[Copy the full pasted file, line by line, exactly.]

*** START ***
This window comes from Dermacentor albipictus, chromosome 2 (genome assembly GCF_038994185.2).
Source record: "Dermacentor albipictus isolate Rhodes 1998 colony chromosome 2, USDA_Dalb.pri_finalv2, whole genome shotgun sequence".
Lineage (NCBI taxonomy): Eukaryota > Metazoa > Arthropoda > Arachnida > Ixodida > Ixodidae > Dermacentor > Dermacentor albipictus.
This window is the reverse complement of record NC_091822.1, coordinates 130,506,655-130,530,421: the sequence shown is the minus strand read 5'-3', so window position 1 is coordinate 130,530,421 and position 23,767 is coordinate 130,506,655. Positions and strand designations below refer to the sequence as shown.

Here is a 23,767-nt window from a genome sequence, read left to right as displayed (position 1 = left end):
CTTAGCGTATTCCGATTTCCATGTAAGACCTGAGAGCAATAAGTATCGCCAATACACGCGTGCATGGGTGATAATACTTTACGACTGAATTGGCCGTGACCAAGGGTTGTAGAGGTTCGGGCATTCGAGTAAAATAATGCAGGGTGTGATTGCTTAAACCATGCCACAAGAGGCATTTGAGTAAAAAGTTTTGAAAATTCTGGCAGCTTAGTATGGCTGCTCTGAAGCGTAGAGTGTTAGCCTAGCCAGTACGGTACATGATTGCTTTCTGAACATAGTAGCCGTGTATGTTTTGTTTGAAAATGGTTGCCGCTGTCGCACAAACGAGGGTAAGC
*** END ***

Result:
This window comes from Dermacentor albipictus, chromosome 2 (genome assembly GCF_038994185.2).
Source record: "Dermacentor albipictus isolate Rhodes 1998 colony chromosome 2, USDA_Dalb.pri_finalv2, whole genome shotgun sequence".
Lineage (NCBI taxonomy): Eukaryota > Metazoa > Arthropoda > Arachnida > Ixodida > Ixodidae > Dermacentor > Dermacentor albipictus.
This window is the reverse complement of record NC_091822.1, coordinates 130,506,655-130,530,421: the sequence shown is the minus strand read 5'-3', so window position 1 is coordinate 130,530,421 and position 23,767 is coordinate 130,506,655. Positions and strand designations below refer to the sequence as shown.

Here is a 23,767-nt window from a genome sequence, read left to right as displayed (position 1 = left end):
CTTAGCGTATTCCGATTTCCATGTAAGACCTGAGAGCAATAAGTATCGCCAATACACGCGTGCATGGGTGATAATACTTTACGACTGAATTGGCCGTGACCAAGGGTTGTAGAGGTTCGGGCATTCGAGTAAAATAATGCAGGGTGTGATTGCTTAAACCATGCCACAAGAGGCATTTGAGTAAAAAGTTTTGAAAATTCTGGCAGCTTAGTATGGCTGCTCTGAAGCGTAGAGTGTTAGCCTAGCCAGTACGGTACATGATTGCTTTCTGAACATAGTAGCCGTGTATGTTTTGTTTGAAAATGGTTGCCGCTGTCGCACAAACGAGGGTAAGC